Mining investments in Philippines to reach $348 million in 07

May. 22, 2007

MANILA — Environment Secretary Angelo Reyes sees brighter prospects for the mining industry this year with investments projected to reach $348 million.

Reyes said the expansion of the HPAL facility in Coral Bay in Palawan would bring in a$154 million, the continuing rehabilitation of the Carmen copper project in Cebu would bring in $97 million, and a gold project in Masbate, $36 million.

Another $23-million investment was expected from the construction of the base metal plant of TVI in Zamboanga del Norte and $21 million from the construction and development of the Didipio copper-gold project in Nueva Vizcaya, he said.

Since the mining industry was revitalized in January 2004, Reyes said a total of $694 million in investments has been generated. These investments are expected to rise further between now and 2010 as ongoing projects advance in stage.

As the projects advance in their development, additional direct employment is created in the areas where the projects are located. This augurs well for the governments employment and poverty reduction program, Reyes said.

Some 3,000 new jobs are expected to be generated this year, on top of the 6,500 jobs created since 2004, according to Reyes.

Reyes said that if the priority projects materialized, the value of metallic and non-metallic minerals would grow to $1.385 billion this year, up from $1.282 billion in 2006, while minings share to total exports would rise to 9 percent this year.

These levels, to the DENRs belief, are reflective of the countrys mineral wealth and will elevate the Philippines to a mining country, he said.

In 2006, the mining industrys gross production was valued at P68.4 billion. Total exports of mineral and mineral products amounted to $2.06 billion, while taxes, royalties and fees from mining reached P3.1 billion. Employment from mining rose to 141,000.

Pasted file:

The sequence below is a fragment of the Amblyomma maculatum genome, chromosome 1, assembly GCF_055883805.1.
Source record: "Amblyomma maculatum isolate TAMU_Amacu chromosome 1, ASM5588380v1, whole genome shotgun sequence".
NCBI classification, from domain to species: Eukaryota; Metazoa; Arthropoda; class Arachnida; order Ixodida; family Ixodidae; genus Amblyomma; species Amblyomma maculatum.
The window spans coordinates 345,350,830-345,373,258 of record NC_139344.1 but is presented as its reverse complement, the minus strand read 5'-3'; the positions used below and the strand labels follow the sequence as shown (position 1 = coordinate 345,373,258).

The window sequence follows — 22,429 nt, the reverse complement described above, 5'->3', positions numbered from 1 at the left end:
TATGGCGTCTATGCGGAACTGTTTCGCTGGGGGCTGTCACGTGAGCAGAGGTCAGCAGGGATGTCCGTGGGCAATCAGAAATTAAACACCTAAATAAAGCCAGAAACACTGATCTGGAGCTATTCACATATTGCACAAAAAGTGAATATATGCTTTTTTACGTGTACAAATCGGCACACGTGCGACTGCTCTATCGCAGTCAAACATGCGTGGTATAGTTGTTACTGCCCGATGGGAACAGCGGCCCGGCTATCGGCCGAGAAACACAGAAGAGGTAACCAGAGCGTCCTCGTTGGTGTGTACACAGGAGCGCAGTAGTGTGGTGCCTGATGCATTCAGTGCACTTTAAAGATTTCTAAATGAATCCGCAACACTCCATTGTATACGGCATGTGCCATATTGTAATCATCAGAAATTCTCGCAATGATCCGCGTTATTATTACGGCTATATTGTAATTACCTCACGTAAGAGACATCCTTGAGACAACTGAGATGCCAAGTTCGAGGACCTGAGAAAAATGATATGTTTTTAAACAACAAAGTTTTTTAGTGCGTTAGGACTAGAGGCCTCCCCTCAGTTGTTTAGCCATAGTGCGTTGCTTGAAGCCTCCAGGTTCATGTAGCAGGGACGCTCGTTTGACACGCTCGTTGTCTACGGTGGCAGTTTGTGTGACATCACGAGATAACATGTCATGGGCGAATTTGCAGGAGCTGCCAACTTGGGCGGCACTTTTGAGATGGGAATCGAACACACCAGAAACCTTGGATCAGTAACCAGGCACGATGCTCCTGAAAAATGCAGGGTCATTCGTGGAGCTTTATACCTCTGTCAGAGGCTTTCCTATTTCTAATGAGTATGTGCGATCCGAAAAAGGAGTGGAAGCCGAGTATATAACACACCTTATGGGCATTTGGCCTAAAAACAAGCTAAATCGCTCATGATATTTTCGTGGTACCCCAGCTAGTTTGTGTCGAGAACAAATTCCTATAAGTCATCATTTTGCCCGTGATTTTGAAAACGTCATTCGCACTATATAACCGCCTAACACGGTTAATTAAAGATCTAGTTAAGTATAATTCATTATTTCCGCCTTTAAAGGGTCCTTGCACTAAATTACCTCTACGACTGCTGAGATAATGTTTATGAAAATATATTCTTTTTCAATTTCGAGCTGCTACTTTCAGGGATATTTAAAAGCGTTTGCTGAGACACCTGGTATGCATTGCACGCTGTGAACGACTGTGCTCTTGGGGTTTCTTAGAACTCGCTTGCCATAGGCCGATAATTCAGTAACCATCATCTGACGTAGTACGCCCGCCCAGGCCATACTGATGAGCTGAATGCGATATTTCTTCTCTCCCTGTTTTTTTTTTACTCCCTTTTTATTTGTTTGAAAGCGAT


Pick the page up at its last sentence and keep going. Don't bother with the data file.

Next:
The Philippines has 18 medium to large-scale mines, including the controversial polymetallic mine in Rapu-Rapu island in Albay that was allowed to resume operations in February following months of suspension due to a mine tailing spill in late 2005.

On top of these, there are 23 projects in advanced stage and 41 others in a stage of exploration, according to the Department of Environment and Natural Resources.

Reyes admitted that instituting reforms in the industry was never easy since there would always be two groups who would agree or disagree to these.

He said he expected to continue to tangle with non-government organizations over the adverse effects of the government policy to revitalize the industry, but said the best option was to engage them.

Reyes had come under criticism over his decision to lift the suspension on the operation of Lafayette-run mine in Rapu-Rapu island.

While met differently by different sectors, the DENR believes that it made the right decision in Rapu-Rapu, he said.

In view of the incidents that had tainted the image of the industry, Reyes said he expected the foreign mining investors to employ the best practices and comply with Philippine laws and standards when they operate here.

It was imperative, he stressed, for mining companies to build long-lasting relationships with the communities and local government units, and educate them on the risks and impacts of their projects.

Any effort to engage with the stakeholders should be anchored on sincerity and trustworthiness, not just for mere compliance with regulations or lip service, he said. In the bottomline, the mining operation must contribute to real community development not just provide dole-outs to communities.

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